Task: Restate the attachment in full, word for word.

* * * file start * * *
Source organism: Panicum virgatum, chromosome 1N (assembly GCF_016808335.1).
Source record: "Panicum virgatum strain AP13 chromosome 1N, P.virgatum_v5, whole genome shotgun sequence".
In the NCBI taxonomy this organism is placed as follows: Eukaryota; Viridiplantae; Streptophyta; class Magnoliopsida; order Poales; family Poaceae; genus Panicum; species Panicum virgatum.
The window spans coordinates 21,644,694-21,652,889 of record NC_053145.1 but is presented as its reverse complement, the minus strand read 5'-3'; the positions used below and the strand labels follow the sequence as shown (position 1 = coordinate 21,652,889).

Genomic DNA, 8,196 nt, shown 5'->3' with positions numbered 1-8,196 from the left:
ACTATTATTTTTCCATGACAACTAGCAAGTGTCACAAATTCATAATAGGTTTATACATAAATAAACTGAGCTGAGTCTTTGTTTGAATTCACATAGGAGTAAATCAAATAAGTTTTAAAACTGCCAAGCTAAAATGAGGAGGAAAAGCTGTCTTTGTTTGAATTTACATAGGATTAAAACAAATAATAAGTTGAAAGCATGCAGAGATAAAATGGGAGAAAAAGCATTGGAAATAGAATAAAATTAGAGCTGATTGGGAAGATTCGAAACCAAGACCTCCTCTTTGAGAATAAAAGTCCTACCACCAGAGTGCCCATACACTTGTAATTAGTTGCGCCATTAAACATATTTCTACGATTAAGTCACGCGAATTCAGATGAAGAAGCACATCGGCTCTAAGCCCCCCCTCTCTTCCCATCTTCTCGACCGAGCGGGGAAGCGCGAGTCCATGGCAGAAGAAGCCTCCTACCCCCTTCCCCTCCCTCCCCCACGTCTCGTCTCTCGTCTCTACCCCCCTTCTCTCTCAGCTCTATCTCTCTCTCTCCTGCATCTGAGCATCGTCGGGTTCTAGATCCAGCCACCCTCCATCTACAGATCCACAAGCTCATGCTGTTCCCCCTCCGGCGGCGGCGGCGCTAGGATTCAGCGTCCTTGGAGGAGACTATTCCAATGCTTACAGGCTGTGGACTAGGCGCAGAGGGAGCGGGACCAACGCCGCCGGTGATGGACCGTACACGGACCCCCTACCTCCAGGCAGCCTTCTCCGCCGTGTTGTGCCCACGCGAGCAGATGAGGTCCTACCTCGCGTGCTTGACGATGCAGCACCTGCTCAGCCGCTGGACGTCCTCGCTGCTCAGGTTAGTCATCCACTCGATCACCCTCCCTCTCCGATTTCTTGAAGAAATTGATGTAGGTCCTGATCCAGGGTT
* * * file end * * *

Source organism: Panicum virgatum, chromosome 1N (assembly GCF_016808335.1).
Source record: "Panicum virgatum strain AP13 chromosome 1N, P.virgatum_v5, whole genome shotgun sequence".
In the NCBI taxonomy this organism is placed as follows: Eukaryota; Viridiplantae; Streptophyta; class Magnoliopsida; order Poales; family Poaceae; genus Panicum; species Panicum virgatum.
The window spans coordinates 21,644,694-21,652,889 of record NC_053145.1 but is presented as its reverse complement, the minus strand read 5'-3'; the positions used below and the strand labels follow the sequence as shown (position 1 = coordinate 21,652,889).

Genomic DNA, 8,196 nt, shown 5'->3' with positions numbered 1-8,196 from the left:
ACTATTATTTTTCCATGACAACTAGCAAGTGTCACAAATTCATAATAGGTTTATACATAAATAAACTGAGCTGAGTCTTTGTTTGAATTCACATAGGAGTAAATCAAATAAGTTTTAAAACTGCCAAGCTAAAATGAGGAGGAAAAGCTGTCTTTGTTTGAATTTACATAGGATTAAAACAAATAATAAGTTGAAAGCATGCAGAGATAAAATGGGAGAAAAAGCATTGGAAATAGAATAAAATTAGAGCTGATTGGGAAGATTCGAAACCAAGACCTCCTCTTTGAGAATAAAAGTCCTACCACCAGAGTGCCCATACACTTGTAATTAGTTGCGCCATTAAACATATTTCTACGATTAAGTCACGCGAATTCAGATGAAGAAGCACATCGGCTCTAAGCCCCCCCTCTCTTCCCATCTTCTCGACCGAGCGGGGAAGCGCGAGTCCATGGCAGAAGAAGCCTCCTACCCCCTTCCCCTCCCTCCCCCACGTCTCGTCTCTCGTCTCTACCCCCCTTCTCTCTCAGCTCTATCTCTCTCTCTCCTGCATCTGAGCATCGTCGGGTTCTAGATCCAGCCACCCTCCATCTACAGATCCACAAGCTCATGCTGTTCCCCCTCCGGCGGCGGCGGCGCTAGGATTCAGCGTCCTTGGAGGAGACTATTCCAATGCTTACAGGCTGTGGACTAGGCGCAGAGGGAGCGGGACCAACGCCGCCGGTGATGGACCGTACACGGACCCCCTACCTCCAGGCAGCCTTCTCCGCCGTGTTGTGCCCACGCGAGCAGATGAGGTCCTACCTCGCGTGCTTGACGATGCAGCACCTGCTCAGCCGCTGGACGTCCTCGCTGCTCAGGTTAGTCATCCACTCGATCACCCTCCCTCTCCGATTTCTTGAAGAAATTGATGTAGGTCCTGATCCAGGGTT